The US Supreme Court has sided with Samsung over the $399 million patent award on copying Apple’s iPhone design, later sent the case back to the lower court. During this, the court is sided with Samsung and saying that the company does not have to pay the entire profit from the sales of the disputed products.
The court declared that 8-0 which Samsung is not required to make the penalty for the entire profits from their smartphones for breaching on the design components.
The 11-page ruling observes that the $399 million penalty is the one element of the patent violation case which was inappropriate. This represents “Samsung’s entire profit from the sale of its infringing smartphones” for copying the Apple iPhone’s “rectangular front face with rounded edges and a grid of colourful icons on a black screen.”
Justice Sonia Sotomayor mentioned, the court has stopped the short of investigating thoroughly into the details of the degree of which the patent violation must affect the penalty. “The parties ask us to go further and resolve whether, for each of the design patents at issue here, the relevant article of manufacture is the smartphone or a particular smartphone component,” she added.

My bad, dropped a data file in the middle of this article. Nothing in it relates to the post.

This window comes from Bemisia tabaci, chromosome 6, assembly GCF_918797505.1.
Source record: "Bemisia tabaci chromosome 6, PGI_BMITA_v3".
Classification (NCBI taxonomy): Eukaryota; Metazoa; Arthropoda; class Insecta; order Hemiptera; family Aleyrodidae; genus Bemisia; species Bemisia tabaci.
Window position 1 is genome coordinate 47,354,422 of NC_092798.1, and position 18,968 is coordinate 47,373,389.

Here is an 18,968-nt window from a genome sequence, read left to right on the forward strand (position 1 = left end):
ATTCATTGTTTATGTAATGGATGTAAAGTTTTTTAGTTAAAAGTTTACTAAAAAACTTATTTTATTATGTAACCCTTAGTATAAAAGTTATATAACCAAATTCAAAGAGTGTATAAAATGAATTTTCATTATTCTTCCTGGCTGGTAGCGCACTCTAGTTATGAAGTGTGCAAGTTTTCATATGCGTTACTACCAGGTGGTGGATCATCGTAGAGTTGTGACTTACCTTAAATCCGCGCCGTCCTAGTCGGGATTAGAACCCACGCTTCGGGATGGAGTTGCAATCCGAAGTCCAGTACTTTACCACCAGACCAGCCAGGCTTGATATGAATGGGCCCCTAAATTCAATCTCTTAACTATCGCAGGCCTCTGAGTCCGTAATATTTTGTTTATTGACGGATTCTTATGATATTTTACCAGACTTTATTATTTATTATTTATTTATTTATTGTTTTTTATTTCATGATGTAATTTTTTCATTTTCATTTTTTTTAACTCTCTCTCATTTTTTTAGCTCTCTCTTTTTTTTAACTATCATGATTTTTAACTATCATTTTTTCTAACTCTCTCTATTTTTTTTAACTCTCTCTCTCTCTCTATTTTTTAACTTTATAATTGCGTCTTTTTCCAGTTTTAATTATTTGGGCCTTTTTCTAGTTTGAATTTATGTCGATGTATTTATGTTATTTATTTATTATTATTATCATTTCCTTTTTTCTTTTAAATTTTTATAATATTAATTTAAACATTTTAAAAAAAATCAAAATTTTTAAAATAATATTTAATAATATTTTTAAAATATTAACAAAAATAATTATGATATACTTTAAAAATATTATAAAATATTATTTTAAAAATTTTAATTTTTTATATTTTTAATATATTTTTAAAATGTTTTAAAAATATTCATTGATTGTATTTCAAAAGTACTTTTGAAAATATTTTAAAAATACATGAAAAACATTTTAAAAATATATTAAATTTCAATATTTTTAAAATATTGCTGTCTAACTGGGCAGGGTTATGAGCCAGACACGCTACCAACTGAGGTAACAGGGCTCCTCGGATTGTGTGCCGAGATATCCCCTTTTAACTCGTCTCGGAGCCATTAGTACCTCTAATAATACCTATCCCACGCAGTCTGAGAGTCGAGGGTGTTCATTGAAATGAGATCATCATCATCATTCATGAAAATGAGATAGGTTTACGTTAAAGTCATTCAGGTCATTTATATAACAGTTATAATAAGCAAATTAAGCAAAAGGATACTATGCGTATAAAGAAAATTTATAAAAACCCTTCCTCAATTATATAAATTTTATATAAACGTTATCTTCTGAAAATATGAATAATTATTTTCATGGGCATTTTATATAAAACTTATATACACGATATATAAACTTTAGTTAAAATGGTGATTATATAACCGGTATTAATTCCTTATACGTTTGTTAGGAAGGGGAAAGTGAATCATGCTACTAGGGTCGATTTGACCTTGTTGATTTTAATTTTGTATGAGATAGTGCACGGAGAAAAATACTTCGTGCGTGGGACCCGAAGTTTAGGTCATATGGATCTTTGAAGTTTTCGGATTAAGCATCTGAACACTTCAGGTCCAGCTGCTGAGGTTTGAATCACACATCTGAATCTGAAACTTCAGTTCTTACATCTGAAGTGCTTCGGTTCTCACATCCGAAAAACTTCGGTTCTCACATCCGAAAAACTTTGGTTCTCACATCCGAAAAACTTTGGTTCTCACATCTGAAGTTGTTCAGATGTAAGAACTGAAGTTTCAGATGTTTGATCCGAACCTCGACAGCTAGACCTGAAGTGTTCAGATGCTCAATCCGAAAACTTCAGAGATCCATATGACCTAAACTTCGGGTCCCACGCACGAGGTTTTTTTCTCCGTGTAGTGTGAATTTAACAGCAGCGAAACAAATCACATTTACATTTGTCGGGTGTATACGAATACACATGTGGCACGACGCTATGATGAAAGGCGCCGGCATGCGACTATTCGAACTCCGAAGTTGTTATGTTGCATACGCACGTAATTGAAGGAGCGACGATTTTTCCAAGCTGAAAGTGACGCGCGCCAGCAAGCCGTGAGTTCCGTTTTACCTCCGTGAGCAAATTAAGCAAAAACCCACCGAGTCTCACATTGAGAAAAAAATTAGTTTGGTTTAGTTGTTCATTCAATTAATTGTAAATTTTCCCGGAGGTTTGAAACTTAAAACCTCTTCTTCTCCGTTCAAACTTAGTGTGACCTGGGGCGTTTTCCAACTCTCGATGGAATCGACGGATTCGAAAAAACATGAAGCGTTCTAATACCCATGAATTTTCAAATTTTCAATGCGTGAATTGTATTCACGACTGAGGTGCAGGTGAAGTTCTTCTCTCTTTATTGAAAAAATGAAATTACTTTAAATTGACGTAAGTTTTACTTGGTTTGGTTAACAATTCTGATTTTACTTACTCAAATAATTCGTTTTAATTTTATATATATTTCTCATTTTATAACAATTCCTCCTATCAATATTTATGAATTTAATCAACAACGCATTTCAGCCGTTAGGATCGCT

The 8-0 verdict declared from Justice Sonia Sotomayor is much-needed a victory for Samsung which is facing the problems with its smartphones that burst into flames and even exploding. Initially, it has faced nearly $1 billion in the form penalties; later it was reduced to $548 million for copying the iPhone’s design. Currently, it is at $400 million stakes in this dispute.
There is the legal battle between the two tech giant companies and the first design patent case to reaches the high court in more than a century. In the year 2012, the jury had the rule; Samsung is violating three Apple’s iPhone design patents, and this must fork over the complete profits from the phones.
Doing this thing will require us set out a test for identifying the things related to the article of manufacturing and to parse the record to apply the relevant test in the case. The court of law has reverted the case back to the appellate court in Washington to resolve the more details of the case.